By Andy Chandler
I’ve often said that making trailers is a dying art, they’re either too full of spoilers or so vague that they don’t make you want to watch the film they’re supposedly promoting.
Netflix are masters of this art and their new show ‘Sex Education’ is a perfect example of this.
Gillian Anderson (The X-Files) and Asa Butterfield (TEOTFW) star as mother and son duo Jean and Otis Milburn who don’t have a typical mother and son relationship, Gillian Anderson plays Jean, a renowned Sex Therapist and mother who has a shockingly open relationship with her teenage son.
Whilst Otis is going through all the trials and tribulations of being a teenager and, going to school etc. his mum’s open attitude to all things naughty has made him a tad disconnected in all aspects of his life and a bit of an outcast at school.
At school though, Otis falls in with the bad girl Maeve Wiley (played by Emma MacKey) and the two start to offer sex therapy classes to the students of Moordale Secondary School. Cue X-rated hijinks, odd situations and a bizarre journey into teenage sexual exploits and mishaps.
The premise is intriguing, especially with Gillian Anderson who is gleefully naughty and hilarious as the promiscuous Jean, she is one of the best things about this show, a show that tries to appeal to everyone but ends up seeming very confused and, for once, it’s nothing to do with the script.
The script is witty, the dialogue does drama and comedy spot on and it’s core message about open-ness, support and friendship are subtle enough to not be in your face but enforced enough to give you a warm fuzzy feeling inside.
The acting is spot on, from the kids to the adult characters, every one of them feels real, fleshed out and helps lure you into the ludicrous idea of someone offering intimacy counselling to schoolkids in bathroom stalls. It gets away with it.
But what I cannot forgive is the look of the series. It was filmed right here in Wales but every single step has been taken to make it look and feel like 80’s America.
The houses are unlike any house I’ve ever seen, the cars are all aging Austin Healeys or Allegro’s, the fashion is 80’s through and through but on the other hand they’re using smartphones and texting.
And the school oh, sorry “Moordale Secondary School” is something out of a John Hughes film, it has corridors lined with lockers, banners advertising an upcoming dance or the Glee Club.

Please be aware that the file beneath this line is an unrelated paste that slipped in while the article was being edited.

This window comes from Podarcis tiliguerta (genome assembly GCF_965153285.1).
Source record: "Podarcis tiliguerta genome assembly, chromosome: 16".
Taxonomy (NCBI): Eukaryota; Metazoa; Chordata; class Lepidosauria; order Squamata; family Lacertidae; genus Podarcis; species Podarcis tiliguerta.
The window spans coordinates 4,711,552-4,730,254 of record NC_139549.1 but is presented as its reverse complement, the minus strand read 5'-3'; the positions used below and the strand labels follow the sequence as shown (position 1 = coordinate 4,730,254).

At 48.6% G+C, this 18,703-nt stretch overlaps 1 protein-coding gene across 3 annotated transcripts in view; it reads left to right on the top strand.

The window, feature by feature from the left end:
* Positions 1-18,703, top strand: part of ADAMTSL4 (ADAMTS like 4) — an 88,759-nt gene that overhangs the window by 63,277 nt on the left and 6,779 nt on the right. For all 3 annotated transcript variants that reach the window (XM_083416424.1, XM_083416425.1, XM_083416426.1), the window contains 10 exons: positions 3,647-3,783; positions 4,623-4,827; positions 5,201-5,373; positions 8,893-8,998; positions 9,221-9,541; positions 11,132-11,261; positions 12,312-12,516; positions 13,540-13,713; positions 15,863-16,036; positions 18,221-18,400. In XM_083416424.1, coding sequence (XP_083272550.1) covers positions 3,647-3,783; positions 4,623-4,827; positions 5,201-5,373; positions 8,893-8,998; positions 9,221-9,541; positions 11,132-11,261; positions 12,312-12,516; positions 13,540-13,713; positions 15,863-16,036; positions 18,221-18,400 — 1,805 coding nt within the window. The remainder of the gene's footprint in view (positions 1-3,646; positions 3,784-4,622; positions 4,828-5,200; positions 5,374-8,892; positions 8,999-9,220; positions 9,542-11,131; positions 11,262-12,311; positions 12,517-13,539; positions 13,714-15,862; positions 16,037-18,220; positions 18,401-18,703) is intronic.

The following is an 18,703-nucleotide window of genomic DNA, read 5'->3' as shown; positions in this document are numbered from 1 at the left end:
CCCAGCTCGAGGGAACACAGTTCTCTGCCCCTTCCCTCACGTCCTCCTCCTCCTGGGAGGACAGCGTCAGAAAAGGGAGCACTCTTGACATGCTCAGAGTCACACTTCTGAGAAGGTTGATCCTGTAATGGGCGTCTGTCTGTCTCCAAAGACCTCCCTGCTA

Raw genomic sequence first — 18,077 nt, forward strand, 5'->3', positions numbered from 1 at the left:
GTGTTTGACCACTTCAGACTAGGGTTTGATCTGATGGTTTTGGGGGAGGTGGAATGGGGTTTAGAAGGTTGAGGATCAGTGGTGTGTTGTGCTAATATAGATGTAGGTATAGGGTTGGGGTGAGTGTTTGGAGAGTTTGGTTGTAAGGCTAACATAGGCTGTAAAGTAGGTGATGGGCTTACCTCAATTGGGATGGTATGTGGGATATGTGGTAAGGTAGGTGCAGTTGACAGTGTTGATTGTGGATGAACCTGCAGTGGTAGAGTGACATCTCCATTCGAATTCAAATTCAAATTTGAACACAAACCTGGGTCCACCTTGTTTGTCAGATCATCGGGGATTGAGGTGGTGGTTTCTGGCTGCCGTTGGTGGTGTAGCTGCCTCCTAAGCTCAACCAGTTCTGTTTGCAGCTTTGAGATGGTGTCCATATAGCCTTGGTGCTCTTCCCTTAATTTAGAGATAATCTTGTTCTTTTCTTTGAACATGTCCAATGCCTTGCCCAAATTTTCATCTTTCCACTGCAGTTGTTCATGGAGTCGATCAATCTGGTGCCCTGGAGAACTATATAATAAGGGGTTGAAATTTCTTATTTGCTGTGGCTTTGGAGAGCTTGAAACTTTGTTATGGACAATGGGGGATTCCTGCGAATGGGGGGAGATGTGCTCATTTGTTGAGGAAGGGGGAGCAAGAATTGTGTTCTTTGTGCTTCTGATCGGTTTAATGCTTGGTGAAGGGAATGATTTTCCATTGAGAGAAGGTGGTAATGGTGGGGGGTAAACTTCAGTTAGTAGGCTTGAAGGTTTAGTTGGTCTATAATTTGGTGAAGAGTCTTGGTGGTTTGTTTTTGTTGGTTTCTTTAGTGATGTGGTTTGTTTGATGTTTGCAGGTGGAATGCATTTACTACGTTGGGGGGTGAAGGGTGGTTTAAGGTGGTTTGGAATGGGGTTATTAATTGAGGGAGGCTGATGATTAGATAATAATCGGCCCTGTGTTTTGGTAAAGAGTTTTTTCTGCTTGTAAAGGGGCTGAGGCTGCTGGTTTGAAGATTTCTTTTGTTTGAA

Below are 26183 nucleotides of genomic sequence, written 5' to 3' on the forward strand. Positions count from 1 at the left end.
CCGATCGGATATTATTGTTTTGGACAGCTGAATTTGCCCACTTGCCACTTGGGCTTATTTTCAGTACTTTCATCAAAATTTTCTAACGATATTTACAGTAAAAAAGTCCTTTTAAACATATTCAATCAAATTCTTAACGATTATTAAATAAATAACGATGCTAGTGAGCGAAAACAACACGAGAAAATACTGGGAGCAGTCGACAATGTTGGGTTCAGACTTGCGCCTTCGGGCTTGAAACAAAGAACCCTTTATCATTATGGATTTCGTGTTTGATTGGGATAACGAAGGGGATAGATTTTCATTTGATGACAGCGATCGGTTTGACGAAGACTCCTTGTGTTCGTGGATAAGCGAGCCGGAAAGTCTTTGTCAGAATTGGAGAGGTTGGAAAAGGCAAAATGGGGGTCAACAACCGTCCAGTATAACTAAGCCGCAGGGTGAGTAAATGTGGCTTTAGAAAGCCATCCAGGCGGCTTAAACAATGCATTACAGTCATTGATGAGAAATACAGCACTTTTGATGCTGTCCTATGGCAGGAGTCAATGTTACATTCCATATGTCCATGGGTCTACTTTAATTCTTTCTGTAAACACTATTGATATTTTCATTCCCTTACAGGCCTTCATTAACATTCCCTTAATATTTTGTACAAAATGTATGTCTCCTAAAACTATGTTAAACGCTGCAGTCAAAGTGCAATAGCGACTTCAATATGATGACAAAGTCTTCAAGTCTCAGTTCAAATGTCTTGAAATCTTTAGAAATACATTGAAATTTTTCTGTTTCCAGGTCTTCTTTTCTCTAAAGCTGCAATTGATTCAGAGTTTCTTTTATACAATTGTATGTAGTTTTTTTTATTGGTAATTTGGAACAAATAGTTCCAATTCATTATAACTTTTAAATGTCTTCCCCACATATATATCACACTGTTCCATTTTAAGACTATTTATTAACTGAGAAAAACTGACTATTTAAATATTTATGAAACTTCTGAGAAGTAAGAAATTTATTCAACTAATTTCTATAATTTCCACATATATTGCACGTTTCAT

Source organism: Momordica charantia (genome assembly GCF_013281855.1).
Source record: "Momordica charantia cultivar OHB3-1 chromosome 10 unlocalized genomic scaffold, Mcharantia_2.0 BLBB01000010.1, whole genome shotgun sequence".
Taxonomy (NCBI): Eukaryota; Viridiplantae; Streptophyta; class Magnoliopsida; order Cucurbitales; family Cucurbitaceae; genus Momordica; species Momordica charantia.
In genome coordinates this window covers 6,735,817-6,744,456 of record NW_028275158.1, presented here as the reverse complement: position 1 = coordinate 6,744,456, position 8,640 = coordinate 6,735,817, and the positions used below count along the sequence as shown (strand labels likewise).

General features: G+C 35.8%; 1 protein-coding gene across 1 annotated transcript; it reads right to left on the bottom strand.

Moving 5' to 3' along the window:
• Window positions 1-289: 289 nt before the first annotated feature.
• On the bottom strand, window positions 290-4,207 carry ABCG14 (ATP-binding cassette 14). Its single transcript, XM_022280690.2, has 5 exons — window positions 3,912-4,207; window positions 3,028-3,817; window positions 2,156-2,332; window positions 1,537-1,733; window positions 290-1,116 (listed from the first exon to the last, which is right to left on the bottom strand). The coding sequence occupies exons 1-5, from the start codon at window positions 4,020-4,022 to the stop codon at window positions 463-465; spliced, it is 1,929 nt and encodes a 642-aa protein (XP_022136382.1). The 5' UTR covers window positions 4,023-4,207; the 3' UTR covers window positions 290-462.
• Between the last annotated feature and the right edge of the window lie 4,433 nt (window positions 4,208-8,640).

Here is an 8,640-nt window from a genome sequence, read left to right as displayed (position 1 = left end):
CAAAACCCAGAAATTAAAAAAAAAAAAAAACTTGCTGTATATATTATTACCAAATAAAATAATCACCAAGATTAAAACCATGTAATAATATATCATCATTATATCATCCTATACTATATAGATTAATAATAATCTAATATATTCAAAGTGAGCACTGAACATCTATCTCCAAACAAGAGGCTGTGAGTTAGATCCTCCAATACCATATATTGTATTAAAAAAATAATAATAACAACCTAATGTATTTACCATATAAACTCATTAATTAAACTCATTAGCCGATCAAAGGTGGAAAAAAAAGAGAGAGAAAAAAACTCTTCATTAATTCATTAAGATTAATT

Add to that the Jocks strutting around in branded school jackets and you’ve got a real headscratcher of a show for me.
I get what Netflix are trying here, what they’re doing is making a show that can appeal to both Britain and American Netflix audiences by taking all the best bits of Americana that our Yankee cousins take for granted and giving them to us Brits who will, of course, lap it up by the bucketful because America is cool.
It’s familiar enough to America that they won’t turn off and enough of a fantasy for Britain that we won’t really mind.
But we do. Not Much. But enough.
This could have been a show that really had something to say about sexual politics and could’ve done it in a clever, funny and heartfelt way.
What you’re left with is an outstanding comic turn from Gillian Anderson, a masterstroke of teen angst from Asa Butterfield against a backdrop that makes no sense, at first you look past it but this shows inability to decide what it wants to look like stops it from being a show that you can totally embrace.
Netflix, if you want to set something in America. Just go for it. If it’s any good, us Brits will watch it, I swear. But if you want to make a show set in Britain, set it in Britain, if it’s any good, the Americans WILL watch it (i.e. Black Mirror).
In trying to pander to everyone, you’ve squandered a great script, great actors and a show that could’ve felt really relevant to what’s going on in the world right now.
But nevermind, it looks GREAT in the trailer.
I’m giving this a thumbs up, but only because someone finally got some comedy out of Scully. 4/5